- NAME: Isaac Newton
- OCCUPATION: Philosopher, Mathematician, Astronomer, Physicist
- BIRTH DATE: January 04, 1643
- DEATH DATE: March 31, 1727
- EDUCATION: The King's School, University of Cambridge, Trinity College
- PLACE OF BIRTH: Woolsthorpe, Lincolnshire, England, United Kingdom
- PLACE OF DEATH: London, England, United Kingdom
- Full Name: Sir Isaac Newton
- AKA: Isaac Newton
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English physicist and mathematician Sir Isaac Newton, most famous for his law of gravitation, was instrumental in the scientific revolution of the 17th century.
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Watch a short biography of Isaac Newton, a key figure in the scientific revolution who is most famous for formulating laws of gravity.
Sir Isaac Newton's scientific genius defined the laws of gravity, but his personal life was lonely and unhappy.
A look at the later years of Sir Newton's life.
A look at how Isaac Newton's research influences the way we look at the world today.
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It was during this time that Newton kept a second set of notes, entitled "Quaestiones Quaedam Philosophicae" ("Certain Philosophical Questions"). The "Quaestiones" reveal that Newton had discovered the new conception of nature that provided the framework for the Scientific Revolution.
Though Newton graduated with no honors or distinctions, his efforts won him the title of scholar and four years of financial support for future education. Unfortunately, in 1665,
the Great Plague that was ravaging Europe had come to Cambridge, forcing the university to close. Newton returned home to pursue his private study. It was during this 18-month hiatus that he conceived the method of infinitesimal calculus, set foundations for his theory of light and color, and gained significant insight into the laws of planetary motion -- insights that eventually led to the publication of his Principia in 1687. Legend has it that, at this time, Newton experienced his famous inspiration of gravity with the falling apple.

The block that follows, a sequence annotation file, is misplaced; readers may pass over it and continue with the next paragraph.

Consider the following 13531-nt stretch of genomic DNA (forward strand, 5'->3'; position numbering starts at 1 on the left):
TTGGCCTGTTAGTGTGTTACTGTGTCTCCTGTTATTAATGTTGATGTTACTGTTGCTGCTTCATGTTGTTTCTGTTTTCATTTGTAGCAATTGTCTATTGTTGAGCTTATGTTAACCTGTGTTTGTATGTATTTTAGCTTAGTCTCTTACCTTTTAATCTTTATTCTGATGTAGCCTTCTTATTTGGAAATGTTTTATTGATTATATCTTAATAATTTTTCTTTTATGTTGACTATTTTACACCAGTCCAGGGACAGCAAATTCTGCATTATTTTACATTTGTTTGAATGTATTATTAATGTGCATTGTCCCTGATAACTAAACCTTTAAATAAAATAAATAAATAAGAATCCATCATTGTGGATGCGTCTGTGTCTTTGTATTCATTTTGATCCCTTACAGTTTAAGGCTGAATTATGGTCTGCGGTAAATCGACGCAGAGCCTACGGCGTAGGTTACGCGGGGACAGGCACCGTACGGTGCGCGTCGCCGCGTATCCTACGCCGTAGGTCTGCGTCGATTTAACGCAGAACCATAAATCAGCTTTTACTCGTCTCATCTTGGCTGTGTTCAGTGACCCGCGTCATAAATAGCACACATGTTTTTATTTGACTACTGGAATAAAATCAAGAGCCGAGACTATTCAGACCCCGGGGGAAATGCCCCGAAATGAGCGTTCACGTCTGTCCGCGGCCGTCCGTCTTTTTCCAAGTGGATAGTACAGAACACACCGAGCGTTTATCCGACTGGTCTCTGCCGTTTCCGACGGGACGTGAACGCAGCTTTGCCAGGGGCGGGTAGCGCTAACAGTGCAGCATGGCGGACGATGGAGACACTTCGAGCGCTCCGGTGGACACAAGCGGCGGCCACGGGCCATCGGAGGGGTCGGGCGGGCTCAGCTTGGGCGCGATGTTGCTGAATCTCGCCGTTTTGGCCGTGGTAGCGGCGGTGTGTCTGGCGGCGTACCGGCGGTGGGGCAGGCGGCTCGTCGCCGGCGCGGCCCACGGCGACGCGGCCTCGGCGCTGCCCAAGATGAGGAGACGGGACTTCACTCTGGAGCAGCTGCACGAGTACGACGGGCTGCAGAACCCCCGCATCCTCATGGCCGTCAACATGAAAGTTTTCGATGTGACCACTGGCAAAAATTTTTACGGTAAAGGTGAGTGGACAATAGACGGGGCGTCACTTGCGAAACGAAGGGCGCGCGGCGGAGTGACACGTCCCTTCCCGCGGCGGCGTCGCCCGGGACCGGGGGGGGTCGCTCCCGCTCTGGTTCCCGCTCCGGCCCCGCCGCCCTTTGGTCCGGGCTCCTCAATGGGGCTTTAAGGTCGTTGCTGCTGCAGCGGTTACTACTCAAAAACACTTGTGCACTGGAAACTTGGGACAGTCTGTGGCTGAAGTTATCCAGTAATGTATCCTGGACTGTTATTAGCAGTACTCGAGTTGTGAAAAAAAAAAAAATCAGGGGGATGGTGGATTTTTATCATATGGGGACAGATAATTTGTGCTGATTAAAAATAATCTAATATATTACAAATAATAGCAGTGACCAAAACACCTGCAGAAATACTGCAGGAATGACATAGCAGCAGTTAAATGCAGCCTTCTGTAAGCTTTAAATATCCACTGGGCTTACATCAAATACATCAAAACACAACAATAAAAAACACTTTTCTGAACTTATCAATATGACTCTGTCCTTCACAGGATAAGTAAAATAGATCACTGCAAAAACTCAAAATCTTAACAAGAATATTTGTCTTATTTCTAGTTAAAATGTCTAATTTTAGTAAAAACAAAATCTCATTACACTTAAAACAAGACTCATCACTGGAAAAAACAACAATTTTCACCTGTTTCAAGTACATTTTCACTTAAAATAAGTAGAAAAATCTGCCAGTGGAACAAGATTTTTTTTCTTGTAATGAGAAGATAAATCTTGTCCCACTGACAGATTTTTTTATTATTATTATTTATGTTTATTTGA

With the threat of plague subsided in 1667, Newton returned to Cambridge and was elected a minor fellow at Trinity College, still not considered a standout scholar. However, in the ensuing years, his fortune improved. Newton received his Master of Arts degree in 1669, before he was 27. During this time, he came across Nicholas Mercator's published book on methods for dealing with infinite series. Newton quickly wrote a treatise, De Analysi, expounding his own wider ranging results. He shared this with friend and mentor Isaac Barrow, but didn't include his name as author.
In June 1669, Barrow shared the unaccredited manuscript with British mathematician John Collins. In August 1669, Barrow indentified its author to Collins as "Mr. Newton ... a very young ... but of an extraordinary genius and proficiency in these things." Newton's work was brought to the attention of the mathematics community for the first time. Shortly afterward, Barrow resigned his Lucasian Professorship at Cambridge, and Newton assumed the chair.
As professor, Newton was exempted from tutoring but required to deliver an annual course of lectures. He chose to deliver his work on optics as his initial topic. Part of Newton's study of optics was aided with the use of a reflecting telescope that he designed and constructed in 1668 -- his first major public scientific achievement. This invention helped prove his theory of light and color. The Royal Society asked for a demonstration of his reflecting telescope in 1671, and the organization's interest encouraged Newton to publish his notes on light, optics and color in 1672; these notes were later published as part of Newton's Opticks: Or, A treatise of the Reflections, Refractions, Inflexions and Colours of Light.
However, not everyone at the Royal Academy was enthusiastic about Newton's discoveries in optics. Among some of the dissenters was Robert Hooke, one of the original members of the Royal Academy and a scientist who was accomplished in a number of areas, including mechanics and optics.
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